Linkage and Crossing over


Genetic mapping of genes in eukaryotes is based on the mechanisms leading to new combinations of genes: random assortment of chromosomes and crossing‐over.

Keywords: ectopic recombination; genetic mapping; interference; random segregation; sister chromatid exchange; synteny; test cross

Figure 1.

Mitosis, meiosis and parasexuality. The segregation of two chromosomes (I and II) is shown during mitosis of a diploid cell (a), in meiosis (b), during haploidization, and in a human–rodent cell hybrid (c). The same colour is used for homologous chromosomes, the discs indicate centromeres, and the black bar the whole rodent genome. The chromosomes are marked at four genes with A, B, C, D, indicating dominant wild‐type and a, b, c, d recessive mutant alleles. (a) The chromosome transitions in the stages of the mitotic cell cycle are shown: G1 phase (2C DNA content), S phase (DNA replication), G2 phase (4C DNA content), M phase (mitosis). (b) In prophase I of meiosis the homologous chromosomes pair (bivalent formation) and form crossovers. Independent assortment in (MI) leads to one of the two possible configurations (left and right). (MII) then yields the four haploid products. (c) On the left the four possible haploidization products deriving from the heterozygous diploid presented in (a) are shown. On the right the four possible configurations resulting from retention or loss of human chromosomes in a human–rodent hybrid are drawn.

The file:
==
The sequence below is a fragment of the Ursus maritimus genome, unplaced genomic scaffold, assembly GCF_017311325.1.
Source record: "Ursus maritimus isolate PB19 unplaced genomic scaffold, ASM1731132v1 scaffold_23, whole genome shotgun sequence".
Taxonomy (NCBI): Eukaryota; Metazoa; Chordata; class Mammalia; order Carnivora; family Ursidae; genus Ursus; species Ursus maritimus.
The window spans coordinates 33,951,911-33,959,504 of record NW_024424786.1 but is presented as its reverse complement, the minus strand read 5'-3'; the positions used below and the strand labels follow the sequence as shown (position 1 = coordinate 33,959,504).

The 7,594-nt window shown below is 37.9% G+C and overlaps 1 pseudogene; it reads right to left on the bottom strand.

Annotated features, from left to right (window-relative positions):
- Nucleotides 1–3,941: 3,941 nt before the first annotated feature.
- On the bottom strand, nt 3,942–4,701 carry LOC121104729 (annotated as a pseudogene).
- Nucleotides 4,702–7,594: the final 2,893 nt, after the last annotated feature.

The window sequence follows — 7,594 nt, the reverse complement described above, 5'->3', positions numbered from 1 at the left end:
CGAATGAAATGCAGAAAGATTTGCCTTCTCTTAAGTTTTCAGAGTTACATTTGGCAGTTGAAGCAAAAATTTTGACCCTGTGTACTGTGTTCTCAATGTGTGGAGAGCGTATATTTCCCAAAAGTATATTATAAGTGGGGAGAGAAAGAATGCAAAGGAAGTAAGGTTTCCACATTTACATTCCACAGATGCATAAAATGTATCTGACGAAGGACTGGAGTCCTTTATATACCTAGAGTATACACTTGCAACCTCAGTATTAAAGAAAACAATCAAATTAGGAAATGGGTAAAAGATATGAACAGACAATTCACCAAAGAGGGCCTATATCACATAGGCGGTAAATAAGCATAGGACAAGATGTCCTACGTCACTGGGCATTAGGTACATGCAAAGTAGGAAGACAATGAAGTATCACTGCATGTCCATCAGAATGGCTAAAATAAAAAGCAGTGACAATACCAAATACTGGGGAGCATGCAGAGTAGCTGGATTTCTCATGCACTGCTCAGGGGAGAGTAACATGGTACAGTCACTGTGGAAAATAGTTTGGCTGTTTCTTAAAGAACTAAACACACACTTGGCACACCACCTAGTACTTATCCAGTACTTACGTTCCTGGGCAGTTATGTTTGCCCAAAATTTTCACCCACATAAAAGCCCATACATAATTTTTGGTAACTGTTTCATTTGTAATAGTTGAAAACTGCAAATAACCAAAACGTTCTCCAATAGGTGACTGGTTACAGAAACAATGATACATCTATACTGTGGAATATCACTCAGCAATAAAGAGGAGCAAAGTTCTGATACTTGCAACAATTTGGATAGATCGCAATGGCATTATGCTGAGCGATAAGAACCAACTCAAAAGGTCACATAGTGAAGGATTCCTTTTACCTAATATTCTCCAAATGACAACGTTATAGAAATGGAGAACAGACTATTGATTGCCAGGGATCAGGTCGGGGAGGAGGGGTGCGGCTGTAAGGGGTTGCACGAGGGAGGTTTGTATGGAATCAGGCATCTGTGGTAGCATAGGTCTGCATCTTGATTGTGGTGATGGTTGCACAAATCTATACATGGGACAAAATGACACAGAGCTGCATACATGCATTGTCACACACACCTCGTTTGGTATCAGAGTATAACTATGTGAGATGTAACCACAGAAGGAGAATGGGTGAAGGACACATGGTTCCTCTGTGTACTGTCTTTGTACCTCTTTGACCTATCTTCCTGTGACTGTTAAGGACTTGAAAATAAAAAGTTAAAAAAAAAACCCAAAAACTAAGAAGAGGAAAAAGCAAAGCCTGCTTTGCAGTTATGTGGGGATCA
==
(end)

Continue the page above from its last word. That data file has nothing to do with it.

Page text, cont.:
Figure 2.

Tetrad analysis, interference, and mitotic crossing‐over. The effect of crossovers on the segregation of chromosome markers in meiosis (a, b) and mitosis (c) is presented. (a) The chromatids of a bivalent of homologous chromosomes are numbered with I, II, III, IV. Possible crossovers in the intervals AB and BC are numbered 1, 2, 3, 4, 5. On the right the products of a single meiosis is shown as they are present in an ordered ascus (MI: meiosis I, MII: meiosis II). (b) The genotypes of tetrad spores resulting from different combinations of crossovers are given together with the resulting tetrad types (PD, parental ditype; T, tetratype; NPD, non‐parental ditype), and marker segregation types with respect to the centromeres (FDS, first division segregation; SDS, second division segregation). (c) The mitotic segregation after occurrence of crossover 1 is presented, leading either to formation of partially homozygous daughter cells (mode 1), or to fully heterozygous siblings (mode 2, not detectable phenotypically).

Figure 3.

Genetic mapping: three‐point test cross. The genotypes of single gametes (black chromosome) originating from the heterozygous parent (left) are scored by determination of the phenotypes of the progeny of a cross with a tester (right). The recombinant frequences (RF) for the three gene intervals are derived from the counts of the eight types of progeny, as well as the coefficient of coincidence (coc) and the value for interference (I). The determination of the order of the three genes based on the RF values is shown at the bottom and the genetic distances given in map units (mu).